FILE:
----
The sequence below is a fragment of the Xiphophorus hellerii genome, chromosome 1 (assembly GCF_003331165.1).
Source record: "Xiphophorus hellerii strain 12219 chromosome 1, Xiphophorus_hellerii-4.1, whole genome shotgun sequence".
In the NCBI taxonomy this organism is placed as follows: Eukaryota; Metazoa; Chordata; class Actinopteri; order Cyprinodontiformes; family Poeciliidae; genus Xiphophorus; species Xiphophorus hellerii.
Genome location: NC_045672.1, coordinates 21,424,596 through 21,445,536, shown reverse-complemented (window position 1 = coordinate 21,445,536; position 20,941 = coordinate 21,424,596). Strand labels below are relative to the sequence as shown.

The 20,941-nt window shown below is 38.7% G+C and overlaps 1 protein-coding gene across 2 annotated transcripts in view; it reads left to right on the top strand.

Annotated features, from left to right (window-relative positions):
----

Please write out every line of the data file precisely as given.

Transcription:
The sequence below is a fragment of the Xiphophorus hellerii genome, chromosome 1 (assembly GCF_003331165.1).
Source record: "Xiphophorus hellerii strain 12219 chromosome 1, Xiphophorus_hellerii-4.1, whole genome shotgun sequence".
In the NCBI taxonomy this organism is placed as follows: Eukaryota; Metazoa; Chordata; class Actinopteri; order Cyprinodontiformes; family Poeciliidae; genus Xiphophorus; species Xiphophorus hellerii.
Genome location: NC_045672.1, coordinates 21,424,596 through 21,445,536, shown reverse-complemented (window position 1 = coordinate 21,445,536; position 20,941 = coordinate 21,424,596). Strand labels below are relative to the sequence as shown.

The 20,941-nt window shown below is 38.7% G+C and overlaps 1 protein-coding gene across 2 annotated transcripts in view; it reads left to right on the top strand.

Annotated features, from left to right (window-relative positions):